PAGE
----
The scale of Russian losses on the ground is uncertain — as is the number of Ukrainian casualties. The Institute for the Study of War said Russia “impaled” its ill-prepared units on well dug-in Ukrainian defensive positions. The Ukrainian military’s estimates of Russian casualties, which are seen as inflated, have increased sharply; on Friday, the military said more than 800 Russian soldiers had been wounded or killed over the previous 24 hours.
In Kherson, the Russian occupation administration that has controlled the city since February has largely withdrawn from it after pillaging municipal resources, and some military units have also pulled back, regrouping on the opposite, eastern bank of the Dnipro River. But Ukrainian military intelligence says that Russia has deployed about 40,000 soldiers to the western bank to stop the Ukrainian military from reclaiming the city.
Russian officials have ordered civilians out of Kherson, but an unknown number remain, and Kirill Stremousov, a top Russian proxy official in the region, labeled those who stayed behind Ukrainian sympathizers who would face prosecution. Analysts say Russian authorities fear that, in a battle for control of the city, local residents could provide vital intelligence to Ukrainian forces.
Speaking in Moscow on Friday, Mr. Putin said that the city must be evacuated, couching his comments as concern for the residents’ safety, though his forces have killed numerous civilians in attacks across Ukraine.
“Those who live in Kherson must now be removed from the zone of the most dangerous hostilities,” he said in remarks broadcast on state television. “The civilian population should not suffer from shellings, from the offensive, counteroffensive and other measures related to military operations.”
He was marking Unity Day, a national holiday that commemorates an uprising that expelled Polish-Lithuanian occupiers from Moscow in 1612. The holiday was celebrated before the 1917 Bolshevik Revolution and resurrected in 2005 by Mr. Putin, who recognizes it each year by laying flowers at a statue in Red Square that was erected to glorify the leaders of the uprising.
The symbolism meshes neatly with the justification he offers for invading Ukraine — that Russia is fighting for its survival against aggressors from the West.
The Pentagon announced on Friday that the United States was sending another $400 million worth of military aid to Ukraine, bringing the total since Russia invaded on Feb. 24 to $18.9 billion. The latest package includes half the cost of overhauling 90 T-72B tanks supplied by the Czech Republic, with the Netherlands covering the other half.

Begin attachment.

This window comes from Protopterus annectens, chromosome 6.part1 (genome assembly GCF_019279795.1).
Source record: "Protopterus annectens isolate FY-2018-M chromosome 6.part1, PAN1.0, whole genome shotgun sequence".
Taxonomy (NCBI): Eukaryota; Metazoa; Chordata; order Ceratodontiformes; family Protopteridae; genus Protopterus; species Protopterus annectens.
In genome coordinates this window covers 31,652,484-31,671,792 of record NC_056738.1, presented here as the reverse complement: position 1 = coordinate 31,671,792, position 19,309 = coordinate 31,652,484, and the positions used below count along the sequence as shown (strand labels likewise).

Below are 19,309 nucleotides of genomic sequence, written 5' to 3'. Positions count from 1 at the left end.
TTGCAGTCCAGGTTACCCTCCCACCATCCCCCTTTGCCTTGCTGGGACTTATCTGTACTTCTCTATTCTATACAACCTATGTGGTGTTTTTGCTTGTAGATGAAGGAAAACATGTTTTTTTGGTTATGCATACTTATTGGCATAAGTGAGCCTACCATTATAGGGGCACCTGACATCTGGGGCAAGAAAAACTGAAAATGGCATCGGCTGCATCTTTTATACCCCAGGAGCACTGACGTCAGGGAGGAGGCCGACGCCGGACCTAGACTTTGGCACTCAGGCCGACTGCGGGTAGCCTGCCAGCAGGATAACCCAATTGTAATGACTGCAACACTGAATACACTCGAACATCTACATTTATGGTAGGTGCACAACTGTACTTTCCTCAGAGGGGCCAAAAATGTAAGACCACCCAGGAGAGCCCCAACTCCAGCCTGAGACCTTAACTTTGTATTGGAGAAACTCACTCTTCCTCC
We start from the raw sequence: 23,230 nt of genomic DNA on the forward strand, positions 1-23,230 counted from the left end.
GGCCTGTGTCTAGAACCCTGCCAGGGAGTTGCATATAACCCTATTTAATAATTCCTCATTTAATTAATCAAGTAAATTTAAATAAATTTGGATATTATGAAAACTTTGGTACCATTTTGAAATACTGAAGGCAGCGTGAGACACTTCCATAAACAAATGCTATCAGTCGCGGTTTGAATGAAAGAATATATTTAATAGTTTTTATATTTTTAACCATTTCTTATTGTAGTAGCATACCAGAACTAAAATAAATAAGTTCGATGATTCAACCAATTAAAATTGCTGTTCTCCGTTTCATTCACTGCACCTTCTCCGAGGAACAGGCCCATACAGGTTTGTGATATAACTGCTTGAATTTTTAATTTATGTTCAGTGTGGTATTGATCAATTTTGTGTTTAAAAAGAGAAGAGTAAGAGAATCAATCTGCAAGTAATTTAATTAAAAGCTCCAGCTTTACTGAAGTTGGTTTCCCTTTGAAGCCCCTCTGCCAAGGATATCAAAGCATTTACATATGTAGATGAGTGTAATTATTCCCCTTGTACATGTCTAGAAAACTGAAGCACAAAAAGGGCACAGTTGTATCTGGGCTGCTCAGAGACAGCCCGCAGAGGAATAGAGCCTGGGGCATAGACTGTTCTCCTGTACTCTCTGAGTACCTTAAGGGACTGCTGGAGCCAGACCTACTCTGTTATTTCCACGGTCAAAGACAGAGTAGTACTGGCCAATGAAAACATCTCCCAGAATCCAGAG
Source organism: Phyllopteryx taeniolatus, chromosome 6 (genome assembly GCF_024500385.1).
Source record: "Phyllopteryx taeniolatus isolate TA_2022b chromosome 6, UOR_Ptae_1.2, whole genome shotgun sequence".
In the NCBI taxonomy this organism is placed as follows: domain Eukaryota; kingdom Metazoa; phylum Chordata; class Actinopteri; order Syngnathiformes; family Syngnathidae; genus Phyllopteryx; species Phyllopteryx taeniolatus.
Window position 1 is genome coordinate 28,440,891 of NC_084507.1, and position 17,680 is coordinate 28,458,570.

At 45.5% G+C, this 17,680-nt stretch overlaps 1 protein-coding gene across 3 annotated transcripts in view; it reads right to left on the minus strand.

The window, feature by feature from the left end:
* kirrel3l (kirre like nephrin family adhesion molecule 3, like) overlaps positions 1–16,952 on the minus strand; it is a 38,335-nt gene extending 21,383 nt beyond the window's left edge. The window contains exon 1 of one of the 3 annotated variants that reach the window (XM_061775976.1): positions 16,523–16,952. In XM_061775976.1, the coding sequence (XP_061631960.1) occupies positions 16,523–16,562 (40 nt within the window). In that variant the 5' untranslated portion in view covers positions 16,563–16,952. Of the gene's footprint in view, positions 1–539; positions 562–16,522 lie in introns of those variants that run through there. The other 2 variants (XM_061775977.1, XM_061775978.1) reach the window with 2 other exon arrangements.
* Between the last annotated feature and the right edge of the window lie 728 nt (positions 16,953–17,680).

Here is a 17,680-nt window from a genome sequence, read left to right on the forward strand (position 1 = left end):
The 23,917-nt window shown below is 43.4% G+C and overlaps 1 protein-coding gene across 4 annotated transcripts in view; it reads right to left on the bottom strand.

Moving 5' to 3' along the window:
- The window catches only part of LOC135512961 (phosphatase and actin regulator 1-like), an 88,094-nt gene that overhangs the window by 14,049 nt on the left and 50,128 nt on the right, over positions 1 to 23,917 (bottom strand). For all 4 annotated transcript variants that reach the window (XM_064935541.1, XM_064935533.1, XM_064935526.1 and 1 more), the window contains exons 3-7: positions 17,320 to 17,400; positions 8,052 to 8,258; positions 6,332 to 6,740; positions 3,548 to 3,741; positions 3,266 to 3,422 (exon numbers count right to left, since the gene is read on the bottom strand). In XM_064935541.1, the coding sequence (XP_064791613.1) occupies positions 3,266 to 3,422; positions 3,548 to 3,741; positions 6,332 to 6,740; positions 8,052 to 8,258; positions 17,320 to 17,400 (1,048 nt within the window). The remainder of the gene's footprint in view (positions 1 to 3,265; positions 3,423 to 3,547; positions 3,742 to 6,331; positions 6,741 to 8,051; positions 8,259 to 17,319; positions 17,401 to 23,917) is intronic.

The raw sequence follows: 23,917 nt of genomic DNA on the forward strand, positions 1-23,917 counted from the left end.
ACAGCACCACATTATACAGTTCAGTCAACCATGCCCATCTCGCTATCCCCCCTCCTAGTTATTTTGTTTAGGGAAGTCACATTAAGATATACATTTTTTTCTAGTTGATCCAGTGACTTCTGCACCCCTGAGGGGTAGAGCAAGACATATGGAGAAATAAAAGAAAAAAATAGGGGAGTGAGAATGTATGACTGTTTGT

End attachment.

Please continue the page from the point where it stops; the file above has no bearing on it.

It also includes 1,100 Phoenix Ghost explosive drones, 40 armored patrol boats and funding to upgrade more lightly armored vehicles and air defense systems.
The Defense Department said it was also setting up a new, 300-person command based in Germany specifically to oversee how the United States and its allies train and equip the Ukrainian military, signaling a long-term commitment. It replaces a system improvised during the war under a previously existing command.
Some Republican lawmakers have questioned the continued heavy spending on Ukraine’s defense. But President Biden’s national security adviser, Jake Sullivan, offered assurances to Ukrainians nervously watching the U.S. midterm elections that American support would not wane, no matter the outcome of the vote.
“I’m confident U.S. support for Ukraine will be unwavering and unflinching,” Mr. Sullivan said at a news conference in Kyiv, where he met with President Volodymyr Zelensky and other top Ukrainian officials.
“Under any scenario,” Mr. Sullivan said, “the president is committed to working on a bipartisan basis” to ensure that Ukraine’s military will not run short of weaponry.
After the news conference, he and the U.S. ambassador to Ukraine, Bridget A. Brink, along with other officials, waited for several minutes in a darkened corridor of the presidential office because an air raid alert had sounded. Security services later gave the clear for the American officials to leave through the open courtyard.
Foreign ministers of the Group of 7 wealthy democracies said after a two-day meeting in Münster, Germany, that they had agreed to work together to help Kyiv rebuild vital civilian infrastructure that had been damaged or destroyed, and that they had discussed supplying Ukraine with more air defense systems.
Reporting was contributed by Richard Pérez-Peña from New York, Neil MacFarquhar from Paris, Eric Schmitt from Washington and Edward Wong from Münster, Germany.